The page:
However, what is particularly galling about Brexit is that it has allowed the EU to secure the support of all “sensible and serious people”, to conflate liberal democracy with the variant of rigged capitalism, pervasive rent-seeking and soft corruption it advances and authorises and to make it almost impossible to advance badly needed critiques of the ambitions and antics of the Eurocrats without giving comfort to left-wing headbangers on one side or the swivel-eyed Brexit loons on the other.

  4. Botom line: since 1958 Ireland has been by far the fastest-growing country in Europe.

    There is not the slightest sign of this changing.

  5. “There is not the slightest sign of this changing.”

    “He (Irwin Fischer) famously predicted, nine days before the crash, that stock prices had “reached what looks like a permanently high plateau.”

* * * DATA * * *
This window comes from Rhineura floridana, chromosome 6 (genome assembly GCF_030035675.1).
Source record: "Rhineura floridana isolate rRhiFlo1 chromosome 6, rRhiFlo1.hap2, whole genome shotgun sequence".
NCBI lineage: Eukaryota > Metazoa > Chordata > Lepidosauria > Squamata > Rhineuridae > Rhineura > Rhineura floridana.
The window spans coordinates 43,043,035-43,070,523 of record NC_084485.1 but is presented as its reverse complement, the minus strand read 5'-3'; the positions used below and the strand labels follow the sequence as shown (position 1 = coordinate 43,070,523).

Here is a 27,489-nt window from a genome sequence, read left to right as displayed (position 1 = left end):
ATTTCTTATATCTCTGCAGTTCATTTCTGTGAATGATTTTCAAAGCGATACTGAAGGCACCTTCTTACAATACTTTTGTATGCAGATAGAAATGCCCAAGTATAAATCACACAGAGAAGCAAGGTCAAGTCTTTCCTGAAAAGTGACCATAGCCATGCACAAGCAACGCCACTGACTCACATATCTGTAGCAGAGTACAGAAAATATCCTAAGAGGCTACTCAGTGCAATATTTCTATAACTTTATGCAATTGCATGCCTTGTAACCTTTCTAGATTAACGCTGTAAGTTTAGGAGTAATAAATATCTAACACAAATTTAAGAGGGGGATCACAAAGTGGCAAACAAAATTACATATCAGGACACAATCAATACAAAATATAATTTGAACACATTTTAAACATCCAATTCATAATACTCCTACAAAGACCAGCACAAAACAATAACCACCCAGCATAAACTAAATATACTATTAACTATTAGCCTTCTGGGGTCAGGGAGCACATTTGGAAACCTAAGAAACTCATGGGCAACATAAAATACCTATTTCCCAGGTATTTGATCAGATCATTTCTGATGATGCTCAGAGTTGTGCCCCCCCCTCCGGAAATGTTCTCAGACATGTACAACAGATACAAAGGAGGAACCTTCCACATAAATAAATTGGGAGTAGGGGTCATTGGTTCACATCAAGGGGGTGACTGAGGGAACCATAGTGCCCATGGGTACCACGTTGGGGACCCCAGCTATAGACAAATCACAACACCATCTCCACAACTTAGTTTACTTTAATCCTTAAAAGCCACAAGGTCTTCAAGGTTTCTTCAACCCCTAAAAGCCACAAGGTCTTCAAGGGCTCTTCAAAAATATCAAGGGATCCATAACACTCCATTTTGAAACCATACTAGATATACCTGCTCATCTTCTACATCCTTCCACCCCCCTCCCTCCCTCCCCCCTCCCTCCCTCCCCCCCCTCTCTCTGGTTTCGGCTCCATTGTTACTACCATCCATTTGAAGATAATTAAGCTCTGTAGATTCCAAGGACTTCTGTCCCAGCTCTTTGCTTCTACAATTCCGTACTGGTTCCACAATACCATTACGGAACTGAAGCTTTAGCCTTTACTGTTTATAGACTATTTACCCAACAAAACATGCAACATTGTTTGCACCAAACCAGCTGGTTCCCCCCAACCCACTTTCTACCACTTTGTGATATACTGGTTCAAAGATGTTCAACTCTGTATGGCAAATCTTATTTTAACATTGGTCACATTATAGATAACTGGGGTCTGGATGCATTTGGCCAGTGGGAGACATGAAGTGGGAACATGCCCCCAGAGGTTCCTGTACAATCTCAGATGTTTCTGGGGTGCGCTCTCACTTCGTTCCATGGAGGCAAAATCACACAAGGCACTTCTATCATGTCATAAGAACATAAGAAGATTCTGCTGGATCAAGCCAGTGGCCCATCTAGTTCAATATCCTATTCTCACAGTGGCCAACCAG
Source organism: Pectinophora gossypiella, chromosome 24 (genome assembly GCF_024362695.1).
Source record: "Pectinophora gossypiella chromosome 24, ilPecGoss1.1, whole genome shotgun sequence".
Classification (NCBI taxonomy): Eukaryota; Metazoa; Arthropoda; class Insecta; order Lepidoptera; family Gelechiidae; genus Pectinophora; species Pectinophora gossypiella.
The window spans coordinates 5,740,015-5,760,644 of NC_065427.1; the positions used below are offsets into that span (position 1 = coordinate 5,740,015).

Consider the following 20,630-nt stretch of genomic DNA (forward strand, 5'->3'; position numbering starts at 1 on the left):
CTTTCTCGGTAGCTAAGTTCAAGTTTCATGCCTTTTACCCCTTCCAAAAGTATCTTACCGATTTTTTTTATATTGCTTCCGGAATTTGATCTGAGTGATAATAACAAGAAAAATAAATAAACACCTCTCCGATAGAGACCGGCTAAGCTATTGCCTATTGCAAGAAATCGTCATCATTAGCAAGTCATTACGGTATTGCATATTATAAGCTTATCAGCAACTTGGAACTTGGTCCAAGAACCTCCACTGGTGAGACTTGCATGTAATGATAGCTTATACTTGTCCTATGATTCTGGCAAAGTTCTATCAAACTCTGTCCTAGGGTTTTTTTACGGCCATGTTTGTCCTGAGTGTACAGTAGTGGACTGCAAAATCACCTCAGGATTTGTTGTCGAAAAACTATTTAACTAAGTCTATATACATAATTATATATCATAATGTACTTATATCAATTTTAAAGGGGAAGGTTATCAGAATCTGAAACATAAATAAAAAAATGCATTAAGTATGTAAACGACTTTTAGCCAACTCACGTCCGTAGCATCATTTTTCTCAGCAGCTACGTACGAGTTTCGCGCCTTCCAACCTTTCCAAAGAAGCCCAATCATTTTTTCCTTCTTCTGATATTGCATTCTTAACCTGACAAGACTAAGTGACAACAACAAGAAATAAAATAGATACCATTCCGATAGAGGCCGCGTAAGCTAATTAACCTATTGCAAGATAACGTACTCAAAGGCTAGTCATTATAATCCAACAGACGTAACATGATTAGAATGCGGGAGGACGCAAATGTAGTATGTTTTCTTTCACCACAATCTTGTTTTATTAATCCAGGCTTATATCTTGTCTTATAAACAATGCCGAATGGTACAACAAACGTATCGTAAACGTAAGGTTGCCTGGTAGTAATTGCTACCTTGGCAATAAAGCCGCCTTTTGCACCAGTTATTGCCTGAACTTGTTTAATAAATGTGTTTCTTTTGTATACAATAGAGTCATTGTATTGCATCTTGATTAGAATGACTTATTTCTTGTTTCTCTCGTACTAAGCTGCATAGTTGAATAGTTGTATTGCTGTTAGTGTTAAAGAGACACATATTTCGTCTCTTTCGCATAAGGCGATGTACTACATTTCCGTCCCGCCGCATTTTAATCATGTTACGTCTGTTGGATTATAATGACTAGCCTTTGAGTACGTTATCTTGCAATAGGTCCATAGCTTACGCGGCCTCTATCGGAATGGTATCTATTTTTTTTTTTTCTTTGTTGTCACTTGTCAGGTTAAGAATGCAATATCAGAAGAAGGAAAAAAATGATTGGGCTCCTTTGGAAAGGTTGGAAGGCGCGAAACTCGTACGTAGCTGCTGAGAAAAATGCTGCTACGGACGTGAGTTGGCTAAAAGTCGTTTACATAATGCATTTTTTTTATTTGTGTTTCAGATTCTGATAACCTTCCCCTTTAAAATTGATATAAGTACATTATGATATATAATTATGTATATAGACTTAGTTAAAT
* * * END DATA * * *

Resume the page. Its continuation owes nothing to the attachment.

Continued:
Doing a ‘Fischer’, are we John? May I respectfully suggest that you most carefully analyse the longitudinal data sets. Our absolute rates-of-growth/time or their statistical mean vaue/time (and the stress is firmly on the term, rates) are irrelevant. Its our relative rates-of-growth/t when compared with – (a) Mother England and our anglophone siblings; NI, WLS and SCT, and (b) the Iberians, and (c) the others. Those pictures are somewhat more chilling. You also need to have the data in respect of the cost of a trolly of necessaries for each period and for each country. And the 1970s oil shocks had a ‘positve’ effect? And our 20% monetary inflation rate in the 1970s? And those juicy high interest rates of the early 1980s? And our 52% marginal tax rate?